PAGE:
A week-long “Freedom Convoy” trucker protest in Canada that closed the largest border crossing to the United States has inspired protests by truckers around the world.
Including in the United States.
Dozens of vehicles and hundreds of people gathered Saturday and Sunday near the Peace Bridge in Buffalo, New York, which connects to the Ontario town of Fort Erie. Protesters waved American flags, honked their horns and held up banners saying “my body my choice” and “do not conform”.
Among the organizers was Convoy to Save America, a group that praised the Canadian effort.
“We saw the joy spread as everyone came together to stand up for the freedom to choose,” Pennie Fay, one of the group’s founders, said in a statement. “The convoy to save America carries the same message of unity, solidarity and peace.”
Fay said the group stood together for the right to choose — “no mandates, no mask rules, no more lies.”
The bridge was not closed, but protesters caught the attention of New York Governor Kathy Hochul, who visited an interagency command center in Buffalo.
“We are prepared for any impact from protests near the Canadian border,” she said. “We stand ready to deal with any potential disruption to travel and trade and also to ensure that we can protect everyone’s right to peaceful protest.”
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Another group, the People’s Convoy, is planning a cross-country convoy beginning in Los Angeles and ending in Washington, D.C. Dates are expected to be announced as early as Monday.
Canada’s “freedom convoy” in Windsor, Ontario closed the Ambassador Bridge to Detroit. It took several tow trucks and more than a dozen arrests over the weekend before the protest was dissolved and the bridge reopened.
The protesters, who also wreaked havoc in the capital city of Ottawa for three weeks, say they oppose Canada’s COVID-19 rules. Truckers specifically targeted a mandate requiring drivers entering Canada to be fully vaccinated or subject to testing and quarantine requirements.
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In western Canada, a major truck border crossing between Surrey, British Columbia, and Blaine, Washington, was closed on Sunday after Canadian authorities said a few vehicles broke through the barricades of the police and that a crowd had entered the area.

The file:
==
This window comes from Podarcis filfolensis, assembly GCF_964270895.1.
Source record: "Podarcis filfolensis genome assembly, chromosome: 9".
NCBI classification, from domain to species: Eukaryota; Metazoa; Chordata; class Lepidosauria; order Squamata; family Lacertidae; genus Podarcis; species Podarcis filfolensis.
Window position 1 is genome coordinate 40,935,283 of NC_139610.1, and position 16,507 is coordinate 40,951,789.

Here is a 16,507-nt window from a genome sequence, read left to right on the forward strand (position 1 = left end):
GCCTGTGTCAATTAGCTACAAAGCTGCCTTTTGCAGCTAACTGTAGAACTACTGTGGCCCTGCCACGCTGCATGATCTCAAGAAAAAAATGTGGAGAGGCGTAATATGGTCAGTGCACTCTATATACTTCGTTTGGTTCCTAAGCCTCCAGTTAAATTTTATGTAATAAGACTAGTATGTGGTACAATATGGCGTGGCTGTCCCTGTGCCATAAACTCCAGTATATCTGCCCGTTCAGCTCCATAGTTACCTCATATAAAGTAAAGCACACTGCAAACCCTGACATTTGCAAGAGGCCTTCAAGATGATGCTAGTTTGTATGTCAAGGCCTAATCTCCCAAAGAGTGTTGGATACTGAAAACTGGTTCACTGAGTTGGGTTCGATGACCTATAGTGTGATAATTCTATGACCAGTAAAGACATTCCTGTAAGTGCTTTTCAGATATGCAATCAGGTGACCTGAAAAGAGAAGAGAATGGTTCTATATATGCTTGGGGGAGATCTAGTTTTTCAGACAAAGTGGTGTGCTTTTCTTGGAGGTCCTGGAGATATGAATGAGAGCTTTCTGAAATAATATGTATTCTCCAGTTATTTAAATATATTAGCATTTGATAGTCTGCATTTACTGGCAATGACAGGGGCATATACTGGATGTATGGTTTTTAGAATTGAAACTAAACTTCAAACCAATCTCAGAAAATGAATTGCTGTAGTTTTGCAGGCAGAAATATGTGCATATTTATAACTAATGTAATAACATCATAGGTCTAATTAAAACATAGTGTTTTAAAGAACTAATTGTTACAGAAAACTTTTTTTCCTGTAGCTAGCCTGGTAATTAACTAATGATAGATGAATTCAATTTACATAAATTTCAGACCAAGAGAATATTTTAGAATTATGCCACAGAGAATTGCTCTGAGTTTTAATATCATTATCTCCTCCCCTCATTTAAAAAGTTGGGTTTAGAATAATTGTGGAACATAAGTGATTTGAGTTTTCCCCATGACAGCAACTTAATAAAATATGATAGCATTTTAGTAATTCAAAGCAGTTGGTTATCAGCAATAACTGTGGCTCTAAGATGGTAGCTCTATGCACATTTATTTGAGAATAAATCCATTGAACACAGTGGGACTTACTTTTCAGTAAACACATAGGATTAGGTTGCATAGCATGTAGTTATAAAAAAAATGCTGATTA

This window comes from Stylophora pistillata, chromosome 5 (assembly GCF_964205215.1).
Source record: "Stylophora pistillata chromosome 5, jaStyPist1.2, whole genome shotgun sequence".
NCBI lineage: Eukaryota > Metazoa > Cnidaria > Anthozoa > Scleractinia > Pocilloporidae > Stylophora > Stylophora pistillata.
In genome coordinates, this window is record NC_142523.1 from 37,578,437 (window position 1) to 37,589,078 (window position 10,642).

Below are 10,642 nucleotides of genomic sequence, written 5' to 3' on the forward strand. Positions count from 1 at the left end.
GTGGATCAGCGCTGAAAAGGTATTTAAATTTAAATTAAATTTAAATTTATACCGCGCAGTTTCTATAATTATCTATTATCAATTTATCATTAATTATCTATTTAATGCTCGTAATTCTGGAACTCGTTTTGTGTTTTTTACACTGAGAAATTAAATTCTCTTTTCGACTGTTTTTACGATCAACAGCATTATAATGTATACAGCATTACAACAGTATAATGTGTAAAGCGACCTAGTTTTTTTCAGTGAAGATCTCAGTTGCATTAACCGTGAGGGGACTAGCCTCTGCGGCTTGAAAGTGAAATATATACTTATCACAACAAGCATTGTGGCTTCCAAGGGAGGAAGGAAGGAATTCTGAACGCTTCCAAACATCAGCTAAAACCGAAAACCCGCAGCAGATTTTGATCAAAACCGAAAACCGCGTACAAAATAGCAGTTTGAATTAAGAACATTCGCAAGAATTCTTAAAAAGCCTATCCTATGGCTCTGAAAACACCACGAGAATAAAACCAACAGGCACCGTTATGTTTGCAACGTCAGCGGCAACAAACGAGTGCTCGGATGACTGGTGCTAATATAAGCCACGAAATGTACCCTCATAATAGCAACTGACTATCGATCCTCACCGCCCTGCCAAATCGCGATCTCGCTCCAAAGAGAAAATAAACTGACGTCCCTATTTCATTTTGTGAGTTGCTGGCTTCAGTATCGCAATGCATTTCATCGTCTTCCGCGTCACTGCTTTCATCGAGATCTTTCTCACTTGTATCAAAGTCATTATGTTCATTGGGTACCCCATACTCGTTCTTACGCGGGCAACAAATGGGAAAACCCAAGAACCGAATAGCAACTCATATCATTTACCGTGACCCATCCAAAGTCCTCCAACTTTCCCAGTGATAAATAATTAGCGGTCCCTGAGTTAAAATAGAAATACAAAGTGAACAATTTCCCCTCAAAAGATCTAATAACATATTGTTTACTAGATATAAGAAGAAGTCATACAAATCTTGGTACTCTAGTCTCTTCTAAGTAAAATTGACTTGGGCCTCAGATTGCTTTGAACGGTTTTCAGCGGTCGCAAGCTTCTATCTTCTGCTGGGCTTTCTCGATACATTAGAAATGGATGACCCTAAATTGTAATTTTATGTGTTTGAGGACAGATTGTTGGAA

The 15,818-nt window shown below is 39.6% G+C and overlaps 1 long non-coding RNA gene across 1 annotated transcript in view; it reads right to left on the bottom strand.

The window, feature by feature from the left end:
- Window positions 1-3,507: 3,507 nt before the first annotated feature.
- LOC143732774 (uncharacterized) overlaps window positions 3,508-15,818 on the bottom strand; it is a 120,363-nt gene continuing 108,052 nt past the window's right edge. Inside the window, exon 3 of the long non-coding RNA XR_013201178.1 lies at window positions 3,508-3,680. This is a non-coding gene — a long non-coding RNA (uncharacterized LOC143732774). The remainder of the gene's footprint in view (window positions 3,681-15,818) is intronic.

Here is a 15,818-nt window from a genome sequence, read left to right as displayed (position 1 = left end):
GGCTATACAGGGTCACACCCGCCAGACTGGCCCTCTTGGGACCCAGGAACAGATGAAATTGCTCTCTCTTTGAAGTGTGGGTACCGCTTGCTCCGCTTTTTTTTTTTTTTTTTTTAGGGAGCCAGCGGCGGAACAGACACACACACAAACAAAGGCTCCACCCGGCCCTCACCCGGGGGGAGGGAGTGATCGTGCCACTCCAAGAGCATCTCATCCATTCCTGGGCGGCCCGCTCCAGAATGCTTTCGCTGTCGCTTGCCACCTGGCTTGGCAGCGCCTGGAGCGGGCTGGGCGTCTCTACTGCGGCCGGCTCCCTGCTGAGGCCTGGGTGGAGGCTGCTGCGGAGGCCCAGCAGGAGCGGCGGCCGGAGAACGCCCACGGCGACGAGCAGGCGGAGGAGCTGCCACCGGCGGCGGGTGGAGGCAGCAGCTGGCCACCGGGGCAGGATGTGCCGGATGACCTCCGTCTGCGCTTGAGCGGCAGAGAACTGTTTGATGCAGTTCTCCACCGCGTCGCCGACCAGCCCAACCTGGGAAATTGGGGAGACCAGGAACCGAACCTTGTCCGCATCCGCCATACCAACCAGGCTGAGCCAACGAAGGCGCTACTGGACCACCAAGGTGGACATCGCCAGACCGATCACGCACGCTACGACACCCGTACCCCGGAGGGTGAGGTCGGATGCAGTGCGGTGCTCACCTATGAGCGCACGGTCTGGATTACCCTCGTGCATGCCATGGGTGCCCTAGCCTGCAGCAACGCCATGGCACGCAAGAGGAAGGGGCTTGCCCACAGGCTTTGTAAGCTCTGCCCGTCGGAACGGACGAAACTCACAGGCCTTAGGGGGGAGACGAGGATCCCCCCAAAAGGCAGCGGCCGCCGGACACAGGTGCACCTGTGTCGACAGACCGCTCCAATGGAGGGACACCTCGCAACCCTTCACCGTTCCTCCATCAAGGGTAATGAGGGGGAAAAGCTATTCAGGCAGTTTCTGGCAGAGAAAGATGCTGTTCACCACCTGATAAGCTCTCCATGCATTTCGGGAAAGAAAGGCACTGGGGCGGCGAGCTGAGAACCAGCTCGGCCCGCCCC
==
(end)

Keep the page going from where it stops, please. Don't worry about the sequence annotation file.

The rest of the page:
Some US leaders have expressed strong support for truckers. President Donald Trump said he was proud that many protesters were holding Trump banners. Republican Kentucky Senator Rand Paul, in an interview with conservative media site Daily Signal, said he hoped “it would be great” if protesters “clogged up” US cities.
“The thing is, it wouldn’t shut down the city because government workers haven’t come to work for two years anyway,” Paul joked. “It would be nice to change. We would actually have traffic.”
The Canadian protests have also inspired convoys and demonstrations around the world.
Hundreds of cars, motorhomes and trucks taking part in a protest convoy were preparing to enter Brussels on Monday after a weekend demonstration in Paris that led to nearly 100 arrests, France24 reported. Brussels has already banned the demonstration.
Amsterdam nightclubs remained open on Saturday night in solidarity with protests against the restrictions. In New Zealand, Prime Minister Jacinda Ardern on Monday accused protesters of “intimidation and harassment” who wreaked havoc in the capital of Wellington last week.
“This cannot be tolerated,” she said.
Contributor: The Associated Press